- Despite claiming highs of $21,700 over the last week, it has crashed massively to $16,740.
- Since August, Bitcoin has maintained its trading range and has avoided any obvious breaks from its range between $19,000 and $22,800 until the recent crypto crash.
- Today, the Consumer price index (CPI) data will be released detailing October’s inflation rate in the United States.
The fear, Uncertainty, and Doubt (FUD) on Bitcoin have started to gain traction, especially after the cryptocurrency’s price rejection from the $21,700 zone during the weekend.
Despite claiming highs of $21,700 over the last week, it has crashed to $16,740.
The flagship cryptocurrency was bullish over the last week, claiming an impressive multi-week high of around $21,700. However, the price action of BTC has been bearish and is starting to show signs of choppiness as the bulls and bears decide on where the price heads next.
Today, the Consumer price index (CPI) data will be released detailing October’s inflation rate in the United States. For context, the Consumer Price Index (CPI) is a gauge of how prices for a market basket of consumer goods and services have changed on average over time for urban consumers.
In essence, it is used to gauge the average change in prices over time and is used by the US to adjust the cost of living and income of its citizens.
This data is expected to affect the prices of many commodities, traditional or otherwise, with cryptocurrencies included.
The cryptocurrency market is currently on edge following the recent crash of FTX.
In summary, this turmoil involves Binance CEO Changpeng Zhao disclosing his plan not to purchase FTX coin holdings.
The question remains: How will all of these different factors affect Bitcoin? Well, here are a few things to know.
1. Bitcoin’s Sentiment Gauge Has Spiked
It might be better to start with the good parts.
The crypto market may not be headed for destruction, as far as the crypto fear and greed index goes.
The Crypto Fear and Greed Index is a statistic that assesses the general sentiment of traders and investors across the crypto market based on BTC and other significant cryptocurrencies.
It uses social signals and market patterns to come to its conclusions and is called an index because it uses various data sources to create a single figure.
Low figures on the fear and greed index indicate fear and that investors are starting to sell off their holdings. This is a bullish signal and may indicate that it is (almost) time to buy.
At the same time, high figures indicate greed, and more investors are jumping into the market. This is a bearish signal and may indicate that a market reversal may be on its way.
Over the weekend, the cryptocurrency market rose to its highest level since mid-August.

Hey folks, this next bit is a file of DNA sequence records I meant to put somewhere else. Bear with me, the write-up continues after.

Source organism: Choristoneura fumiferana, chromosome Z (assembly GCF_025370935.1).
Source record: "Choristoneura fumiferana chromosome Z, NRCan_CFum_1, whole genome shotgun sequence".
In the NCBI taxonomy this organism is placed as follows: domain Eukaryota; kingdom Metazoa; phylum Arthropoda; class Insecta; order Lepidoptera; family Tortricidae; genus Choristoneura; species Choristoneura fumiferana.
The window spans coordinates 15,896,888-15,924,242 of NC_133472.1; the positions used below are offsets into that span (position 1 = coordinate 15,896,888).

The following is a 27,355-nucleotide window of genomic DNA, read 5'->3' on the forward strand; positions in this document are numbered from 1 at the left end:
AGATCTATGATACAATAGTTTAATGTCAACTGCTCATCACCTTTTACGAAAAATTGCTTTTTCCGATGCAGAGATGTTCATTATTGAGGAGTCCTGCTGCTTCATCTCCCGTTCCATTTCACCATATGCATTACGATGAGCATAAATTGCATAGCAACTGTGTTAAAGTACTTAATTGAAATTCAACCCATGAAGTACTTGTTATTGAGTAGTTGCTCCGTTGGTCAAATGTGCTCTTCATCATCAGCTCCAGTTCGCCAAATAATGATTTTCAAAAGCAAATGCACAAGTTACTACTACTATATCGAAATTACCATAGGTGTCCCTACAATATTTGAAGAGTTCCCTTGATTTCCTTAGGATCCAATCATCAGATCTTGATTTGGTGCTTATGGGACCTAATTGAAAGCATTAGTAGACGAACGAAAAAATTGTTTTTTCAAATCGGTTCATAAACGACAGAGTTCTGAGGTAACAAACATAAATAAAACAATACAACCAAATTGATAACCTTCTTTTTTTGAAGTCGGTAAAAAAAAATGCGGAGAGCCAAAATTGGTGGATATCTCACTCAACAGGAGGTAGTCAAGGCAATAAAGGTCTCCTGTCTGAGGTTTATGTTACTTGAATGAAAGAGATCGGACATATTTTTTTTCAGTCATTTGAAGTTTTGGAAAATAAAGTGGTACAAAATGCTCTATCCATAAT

Due to the market’s bearishness, the metric crashed to 30/100.
Today, the measure dropped to the 22/100 zone and is squarely in the “fear” category.
2. BTC/USD Price Took a Major Hit
Bitcoin’s weekly candle closed at $16,751 on 9 November. The FTX news regarding Binance destroyed the chances of Bitcoin closing above the $21,000 mark.
In addition to selling off Binance’s FTX holdings, the exchange’s CEO mentioned that selling off these holdings would take “a few months.”
So far, Michael van de Poppe, the founder and CEO of the trading firm Eight has mentioned that he would be searching for “buy the dip possibilities” in the cryptocurrency market.
3. Bitcoin Miners Slip up on Difficulty Adjustments
According to data from BTC.com, the mining difficulty on the Bitcoin network has decreased by 0.2% since 7 November.
This decrease has caused a squeeze in profits for the miners, even as the network’s hashrate rises.
4. Bitcoin Funding Rates Are Surging
Perpetual contracts use funding rates to keep the Bitcoin price in these futures trades near its current market price.
When funding rates are high, it may imply that the market may experience a rise in Bitcoin’s price and that traders are paying extra to go long on BTC.
The result of this happening can be negative because if the cryptocurrency price suddenly goes down, bullish positions get liquidated.
As Bitcoin reached $21,000 last month, there was a record number of liquidations, according to data from CoinGlass.
5. Upcoming CPI Data
After the Federal Reserve voted to increase interest rates by another 0.75%, news concerning the Fed dominated the last week of October.
In November, however, markets keep an eye on the Consumer Price Index (CPI) data for October as this is implemented.
According to estimates from economists at Bloomberg, the year-on-year inflation is expected to hit 7.9%. A figure that will be down 0.3% from September.
Cryptocurrencies and other kinds of risk assets may benefit from any CPI reading that is lower than predicted since it theoretically raises the likelihood that the FED would delay future rate hikes.
However, the matter of the U.S. midterm elections to address before CPI and jobless claims might be a source of volatility in and of itself.
Disclaimer: Voice of crypto aims to deliver accurate and up-to-date information, but it will not be responsible for any missing facts or inaccurate information. Cryptocurrencies are highly volatile financial assets, so research and make your own financial decisions.